After practice, the team heads directly to the airport. Once they land, they get on a team bus and drive to dinner. Dinner usually consists of “carbo-loading” at Italian restaurants with pasta.

“Dinner is super fun because it’s not often that you can have dinner with 30 of your best friends,” Frandsen said. “That’s an awesome experience.”

Finally, the team arrived at the hotel. Frandsen said she typically has tight calves, so this is where she gets her treatments before the game. After she is treated, she is free for the rest of the night to study, spend time with her teammates or spend time with her family if they travel with her.


The team began preparing for the game at 9 a.m. They have breakfast before having free time for the rest of the morning. Frandsen usually spends this time doing homework and catching up on what she missed in class.

After having lunch, the team went on a walk to get their legs moving. From there, the day revolved around the game.

The team got their game-day hair ready, got tape around their joints and muscles if needed and had a pregame meeting.

During this meeting, they established the keys to the game. The keys of the game are important aspects players should be focusing on the field. They generally fall into two categories: the head or the heart. Keys focusing on the head include tactical strategies during the game, while keys focusing on the heart are more intangible, asking players to put in constant effort throughout the game.

Right before the team trots onto the field, they watch a hype video. Each game has a different video put together by one of Frandsen’s teammates. Once they are hyped up for the game, the team hops on the bus and rides to the field.

After the game is over, they go back to the hotel, have dinner and spend the rest of their night freely. Frandsen and her teammates are generally tired and go to bed and sleep.


Following game day, Friday is dedicated to recovery and travel.

Frandsen usually practices her recovery exercises in the mornings. The coaches assign the workout for the day, taking into account how much each individual played. Players who didn’t play or got less playing time have to work out more.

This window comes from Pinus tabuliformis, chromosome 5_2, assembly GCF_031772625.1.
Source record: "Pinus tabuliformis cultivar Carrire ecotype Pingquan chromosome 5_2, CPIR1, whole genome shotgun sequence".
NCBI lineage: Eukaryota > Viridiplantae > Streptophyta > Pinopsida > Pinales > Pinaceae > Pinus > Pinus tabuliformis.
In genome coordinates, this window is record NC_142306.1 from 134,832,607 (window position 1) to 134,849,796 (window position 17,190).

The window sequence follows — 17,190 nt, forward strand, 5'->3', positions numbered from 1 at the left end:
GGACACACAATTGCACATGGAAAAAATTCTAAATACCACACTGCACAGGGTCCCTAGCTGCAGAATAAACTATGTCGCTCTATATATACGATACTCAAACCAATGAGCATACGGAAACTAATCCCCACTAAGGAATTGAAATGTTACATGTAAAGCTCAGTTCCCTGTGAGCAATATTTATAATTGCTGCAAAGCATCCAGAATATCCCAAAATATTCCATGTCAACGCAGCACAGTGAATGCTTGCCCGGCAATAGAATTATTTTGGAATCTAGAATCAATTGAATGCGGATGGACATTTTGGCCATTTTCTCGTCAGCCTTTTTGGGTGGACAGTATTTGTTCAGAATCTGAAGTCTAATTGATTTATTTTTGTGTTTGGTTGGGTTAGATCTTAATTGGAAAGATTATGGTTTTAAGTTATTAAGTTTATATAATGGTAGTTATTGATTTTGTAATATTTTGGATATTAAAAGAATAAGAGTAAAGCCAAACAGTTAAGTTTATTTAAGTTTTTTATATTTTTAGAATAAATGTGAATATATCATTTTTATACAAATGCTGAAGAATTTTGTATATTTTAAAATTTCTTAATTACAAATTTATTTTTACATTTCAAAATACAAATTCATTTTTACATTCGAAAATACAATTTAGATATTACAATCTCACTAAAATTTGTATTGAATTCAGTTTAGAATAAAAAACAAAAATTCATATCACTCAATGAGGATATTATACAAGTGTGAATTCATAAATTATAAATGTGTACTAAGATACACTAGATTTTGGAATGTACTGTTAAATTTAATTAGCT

After their workout, the team travels to prepare for their game on Sunday. They either take a bus or plane depending on the game’s location.

The team goes directly to the hotel, where they hold dinner all together. They have a relaxing night which typically consists of hanging out together or working on homework.

“Just the conversations that we have are so fun,” Frandsen’s teammate and friend Christa VanLoon said. “There’s a bunch of laughs shared. The conversations are the best part.”


Similar to Wednesday, Saturday is full of game-day preparations. After breakfast together, the team began their pregame training.

These exercises are short in time but extremely high in intensity. Frandsen’s favorite pregame practice consists of a two-minute, five-on-five scrimmage.

After the pregame practice, the team met with a scout for their next opponent. The scout went over the same information as they would on Wednesday: going over the opponent’s strengths and weaknesses and how to defend set plays.

In the evening, the team decided on a place to eat dinner. Usually, they get a list of popular restaurants in the area that can accommodate the entire team and staff.

“One of my favorite parts of my college soccer is just getting to be all together and go to different restaurants,” Frandsen said. “[Going out to eat] and traveling together is the best combination ever.”


To end the week, the team plays one more game. Sunday games are generally in the afternoon, so the team starts their routine earlier. They replace their pregame meal with a heartier brunch-style breakfast at 8 a.m.

After breakfast, Frandsen started to get ready for the game.

Following her preparation, the team conducted a similar pregame routine. Their meeting included new keys of the game, focusing on the head and heart again and watching a hype video.

Directly after the game, the team showered at the opponent’s facilities and got on the bus to the airport. Frandsen returns to Dinkytown at around 8 p.m., where the rest of the evening is up to her and her teammates.